Despite the fact that Spike Jonze directed one of my favourite films of all time - the remarkable “Being John Malkovich” - I’ve been lukewarm about much of his other output (e.g. “Adaptation”), and almost didn’t bother to go and see “Her”. It turns out that this would have been highly regrettable, since it’s a fine piece of work.
Joaquin Phoenix stars as Theodore Twombly, a heart-broken divorcee, who downloads a new computer operating system, Samantha, played by a husky-voiced Scarlet Johansson, and begins a romantic relationship with her. Set in a near-future Los Angeles with all-pervasive wi-fi, a world in which everyone is constantly communicating with strangers only they can hear, it’s clever, moving, and sweetly funny, with excellent performances: Phoenix playing wounded and vulnerable, Amy Adams as his empathetic best friend, Rooney Mara as the unhappy ex-wife, Olivia Wilde as a would-be lover who takes offence at his emotional unavailability. The visuals are impressive (as might be expected from one of the great pop video-makers), and the interaction between Samantha and Twombly (and others – a scene with his young god-daughter is especially charming) is cleverly handled - apparently Samantha Morton played the heroine on-set, only to be replaced in post-production. The score, by Owen Pallet and Arcade Fire is sensitive and unintrusive.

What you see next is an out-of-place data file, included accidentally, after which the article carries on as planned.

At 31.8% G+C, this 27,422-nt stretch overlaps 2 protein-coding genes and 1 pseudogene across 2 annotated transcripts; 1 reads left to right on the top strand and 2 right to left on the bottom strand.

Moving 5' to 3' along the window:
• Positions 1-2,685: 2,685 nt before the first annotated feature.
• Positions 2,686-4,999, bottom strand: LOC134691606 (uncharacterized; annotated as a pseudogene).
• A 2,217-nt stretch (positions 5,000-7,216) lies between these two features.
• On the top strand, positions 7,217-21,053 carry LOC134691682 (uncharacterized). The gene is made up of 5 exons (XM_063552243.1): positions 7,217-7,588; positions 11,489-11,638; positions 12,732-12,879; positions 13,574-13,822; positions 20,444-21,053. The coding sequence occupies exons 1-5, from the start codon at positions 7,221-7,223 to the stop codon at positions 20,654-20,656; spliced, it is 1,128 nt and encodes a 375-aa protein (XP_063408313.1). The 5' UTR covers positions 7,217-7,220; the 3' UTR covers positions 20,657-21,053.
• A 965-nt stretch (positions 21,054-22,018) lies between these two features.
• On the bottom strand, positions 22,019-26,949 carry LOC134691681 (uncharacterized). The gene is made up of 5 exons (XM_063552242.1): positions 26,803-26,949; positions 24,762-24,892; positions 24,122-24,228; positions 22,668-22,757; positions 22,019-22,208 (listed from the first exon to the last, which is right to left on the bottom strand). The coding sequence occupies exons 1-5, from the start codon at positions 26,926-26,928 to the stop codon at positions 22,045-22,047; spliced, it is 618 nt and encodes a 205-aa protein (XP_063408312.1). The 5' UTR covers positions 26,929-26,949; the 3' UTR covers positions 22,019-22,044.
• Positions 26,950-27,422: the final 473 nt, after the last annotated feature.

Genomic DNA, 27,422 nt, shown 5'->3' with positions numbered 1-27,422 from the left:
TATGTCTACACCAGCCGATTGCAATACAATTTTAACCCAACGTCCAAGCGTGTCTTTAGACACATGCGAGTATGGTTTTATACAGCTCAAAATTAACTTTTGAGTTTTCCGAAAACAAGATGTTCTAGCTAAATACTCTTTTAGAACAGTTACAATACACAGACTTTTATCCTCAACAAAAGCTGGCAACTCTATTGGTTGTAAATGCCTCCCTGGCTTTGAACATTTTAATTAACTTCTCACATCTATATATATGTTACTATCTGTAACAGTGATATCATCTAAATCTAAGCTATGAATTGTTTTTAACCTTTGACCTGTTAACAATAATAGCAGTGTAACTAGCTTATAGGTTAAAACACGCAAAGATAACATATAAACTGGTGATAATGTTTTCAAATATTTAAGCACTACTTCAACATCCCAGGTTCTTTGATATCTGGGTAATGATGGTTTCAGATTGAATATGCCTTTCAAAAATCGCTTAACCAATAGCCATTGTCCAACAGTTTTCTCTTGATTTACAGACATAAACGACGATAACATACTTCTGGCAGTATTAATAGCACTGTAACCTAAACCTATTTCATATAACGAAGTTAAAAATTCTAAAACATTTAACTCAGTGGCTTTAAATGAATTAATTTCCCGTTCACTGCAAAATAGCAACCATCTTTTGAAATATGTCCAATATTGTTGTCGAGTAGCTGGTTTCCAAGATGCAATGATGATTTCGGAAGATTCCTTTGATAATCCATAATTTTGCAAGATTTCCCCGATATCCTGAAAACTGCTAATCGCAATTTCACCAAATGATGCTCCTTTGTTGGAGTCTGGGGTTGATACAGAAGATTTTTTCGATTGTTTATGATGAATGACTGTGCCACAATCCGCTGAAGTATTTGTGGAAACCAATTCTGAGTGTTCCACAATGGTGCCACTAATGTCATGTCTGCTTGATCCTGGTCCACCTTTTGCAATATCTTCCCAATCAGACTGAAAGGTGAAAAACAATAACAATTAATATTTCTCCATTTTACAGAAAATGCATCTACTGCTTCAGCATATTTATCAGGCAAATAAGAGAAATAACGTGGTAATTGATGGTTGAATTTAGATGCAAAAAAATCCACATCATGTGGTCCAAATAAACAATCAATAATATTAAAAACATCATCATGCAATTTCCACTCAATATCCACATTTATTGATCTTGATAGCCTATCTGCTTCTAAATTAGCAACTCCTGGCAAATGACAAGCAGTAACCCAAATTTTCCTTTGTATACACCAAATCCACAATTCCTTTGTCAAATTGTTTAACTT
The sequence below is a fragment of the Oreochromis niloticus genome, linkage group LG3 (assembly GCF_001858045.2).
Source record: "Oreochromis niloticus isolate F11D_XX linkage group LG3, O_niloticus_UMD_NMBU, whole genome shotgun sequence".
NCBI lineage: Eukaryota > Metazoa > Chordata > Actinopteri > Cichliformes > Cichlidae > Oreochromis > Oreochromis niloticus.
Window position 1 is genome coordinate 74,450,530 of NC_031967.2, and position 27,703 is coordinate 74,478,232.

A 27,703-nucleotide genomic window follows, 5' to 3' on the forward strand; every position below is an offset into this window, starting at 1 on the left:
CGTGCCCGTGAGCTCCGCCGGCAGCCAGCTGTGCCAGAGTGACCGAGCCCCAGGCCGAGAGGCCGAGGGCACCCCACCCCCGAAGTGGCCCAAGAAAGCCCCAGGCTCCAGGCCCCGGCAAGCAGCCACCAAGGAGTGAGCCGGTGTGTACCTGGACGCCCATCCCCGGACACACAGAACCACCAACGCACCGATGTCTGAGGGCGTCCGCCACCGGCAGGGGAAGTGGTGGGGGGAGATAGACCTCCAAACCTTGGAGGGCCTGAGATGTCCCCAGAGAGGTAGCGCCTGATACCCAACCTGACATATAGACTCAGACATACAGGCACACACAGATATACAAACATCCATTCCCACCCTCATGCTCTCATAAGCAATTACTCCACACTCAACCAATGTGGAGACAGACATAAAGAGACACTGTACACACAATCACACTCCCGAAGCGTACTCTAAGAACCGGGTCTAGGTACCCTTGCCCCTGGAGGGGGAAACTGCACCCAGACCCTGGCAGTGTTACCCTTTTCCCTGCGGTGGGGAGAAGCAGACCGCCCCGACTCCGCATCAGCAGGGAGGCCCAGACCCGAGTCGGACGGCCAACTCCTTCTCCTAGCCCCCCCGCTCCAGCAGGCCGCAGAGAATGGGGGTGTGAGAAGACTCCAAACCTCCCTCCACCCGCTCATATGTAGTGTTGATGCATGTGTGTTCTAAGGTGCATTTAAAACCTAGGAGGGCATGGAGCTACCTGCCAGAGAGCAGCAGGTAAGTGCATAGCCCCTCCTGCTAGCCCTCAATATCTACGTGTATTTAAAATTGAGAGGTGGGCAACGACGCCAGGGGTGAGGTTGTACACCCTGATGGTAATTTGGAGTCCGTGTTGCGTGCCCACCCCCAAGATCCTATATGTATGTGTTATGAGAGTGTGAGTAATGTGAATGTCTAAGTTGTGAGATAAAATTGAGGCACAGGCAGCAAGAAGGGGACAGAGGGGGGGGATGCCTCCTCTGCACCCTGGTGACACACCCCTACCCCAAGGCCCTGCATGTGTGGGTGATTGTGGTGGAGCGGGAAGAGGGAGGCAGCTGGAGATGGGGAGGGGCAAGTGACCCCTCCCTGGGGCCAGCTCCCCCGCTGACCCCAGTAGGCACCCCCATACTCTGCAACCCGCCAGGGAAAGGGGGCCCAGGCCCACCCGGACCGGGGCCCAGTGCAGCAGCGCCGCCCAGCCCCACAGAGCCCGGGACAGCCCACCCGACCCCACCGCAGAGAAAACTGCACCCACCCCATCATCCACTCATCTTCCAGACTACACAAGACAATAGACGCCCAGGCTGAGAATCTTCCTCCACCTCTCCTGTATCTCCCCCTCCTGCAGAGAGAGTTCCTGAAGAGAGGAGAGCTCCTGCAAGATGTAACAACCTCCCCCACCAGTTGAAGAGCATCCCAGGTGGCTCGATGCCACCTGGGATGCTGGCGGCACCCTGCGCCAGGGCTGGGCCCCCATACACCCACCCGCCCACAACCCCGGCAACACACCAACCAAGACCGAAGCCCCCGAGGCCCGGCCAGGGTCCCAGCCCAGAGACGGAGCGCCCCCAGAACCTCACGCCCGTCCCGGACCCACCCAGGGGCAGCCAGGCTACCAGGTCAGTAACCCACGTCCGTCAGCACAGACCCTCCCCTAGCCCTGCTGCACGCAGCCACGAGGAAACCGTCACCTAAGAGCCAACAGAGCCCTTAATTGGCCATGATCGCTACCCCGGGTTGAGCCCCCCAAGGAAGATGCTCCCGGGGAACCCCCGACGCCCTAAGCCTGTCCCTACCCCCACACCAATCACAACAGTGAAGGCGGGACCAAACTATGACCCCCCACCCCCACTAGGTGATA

Both main characters develop throughout the piece, Twombly reconnecting with his emotions and Samantha prompted to embark on her own journey of self-discovery. Jonze (who also wrote the screenplay) could probably have cut 20 minutes or so of picturesque musing, but “Her” is a beautiful, emotionally satisfying piece of work.